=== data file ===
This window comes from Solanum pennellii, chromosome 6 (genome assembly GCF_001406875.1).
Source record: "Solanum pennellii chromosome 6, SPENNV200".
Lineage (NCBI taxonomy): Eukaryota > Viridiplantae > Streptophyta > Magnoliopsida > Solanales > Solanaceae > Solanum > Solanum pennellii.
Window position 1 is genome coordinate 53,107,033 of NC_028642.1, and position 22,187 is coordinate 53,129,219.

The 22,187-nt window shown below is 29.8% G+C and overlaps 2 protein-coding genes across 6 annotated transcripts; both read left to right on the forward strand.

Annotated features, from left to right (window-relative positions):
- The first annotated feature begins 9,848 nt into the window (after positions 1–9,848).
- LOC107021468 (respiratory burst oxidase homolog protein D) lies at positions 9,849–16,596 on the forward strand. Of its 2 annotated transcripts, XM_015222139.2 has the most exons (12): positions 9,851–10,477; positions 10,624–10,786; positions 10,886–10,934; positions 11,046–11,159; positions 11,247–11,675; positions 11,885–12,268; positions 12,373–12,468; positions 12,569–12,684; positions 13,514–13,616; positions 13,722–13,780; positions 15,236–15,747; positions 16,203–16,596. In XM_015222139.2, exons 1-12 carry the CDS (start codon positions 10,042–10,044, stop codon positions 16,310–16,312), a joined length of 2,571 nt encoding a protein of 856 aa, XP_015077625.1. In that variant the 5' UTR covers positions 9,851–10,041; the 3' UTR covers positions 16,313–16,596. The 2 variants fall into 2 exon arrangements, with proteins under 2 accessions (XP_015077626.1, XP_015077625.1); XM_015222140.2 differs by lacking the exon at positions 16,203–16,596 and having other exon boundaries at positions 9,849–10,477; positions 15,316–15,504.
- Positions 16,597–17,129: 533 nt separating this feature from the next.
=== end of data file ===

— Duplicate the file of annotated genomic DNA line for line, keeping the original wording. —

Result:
This window comes from Solanum pennellii, chromosome 6 (genome assembly GCF_001406875.1).
Source record: "Solanum pennellii chromosome 6, SPENNV200".
Lineage (NCBI taxonomy): Eukaryota > Viridiplantae > Streptophyta > Magnoliopsida > Solanales > Solanaceae > Solanum > Solanum pennellii.
Window position 1 is genome coordinate 53,107,033 of NC_028642.1, and position 22,187 is coordinate 53,129,219.

The 22,187-nt window shown below is 29.8% G+C and overlaps 2 protein-coding genes across 6 annotated transcripts; both read left to right on the forward strand.

Annotated features, from left to right (window-relative positions):
- The first annotated feature begins 9,848 nt into the window (after positions 1–9,848).
- LOC107021468 (respiratory burst oxidase homolog protein D) lies at positions 9,849–16,596 on the forward strand. Of its 2 annotated transcripts, XM_015222139.2 has the most exons (12): positions 9,851–10,477; positions 10,624–10,786; positions 10,886–10,934; positions 11,046–11,159; positions 11,247–11,675; positions 11,885–12,268; positions 12,373–12,468; positions 12,569–12,684; positions 13,514–13,616; positions 13,722–13,780; positions 15,236–15,747; positions 16,203–16,596. In XM_015222139.2, exons 1-12 carry the CDS (start codon positions 10,042–10,044, stop codon positions 16,310–16,312), a joined length of 2,571 nt encoding a protein of 856 aa, XP_015077625.1. In that variant the 5' UTR covers positions 9,851–10,041; the 3' UTR covers positions 16,313–16,596. The 2 variants fall into 2 exon arrangements, with proteins under 2 accessions (XP_015077626.1, XP_015077625.1); XM_015222140.2 differs by lacking the exon at positions 16,203–16,596 and having other exon boundaries at positions 9,849–10,477; positions 15,316–15,504.
- Positions 16,597–17,129: 533 nt separating this feature from the next.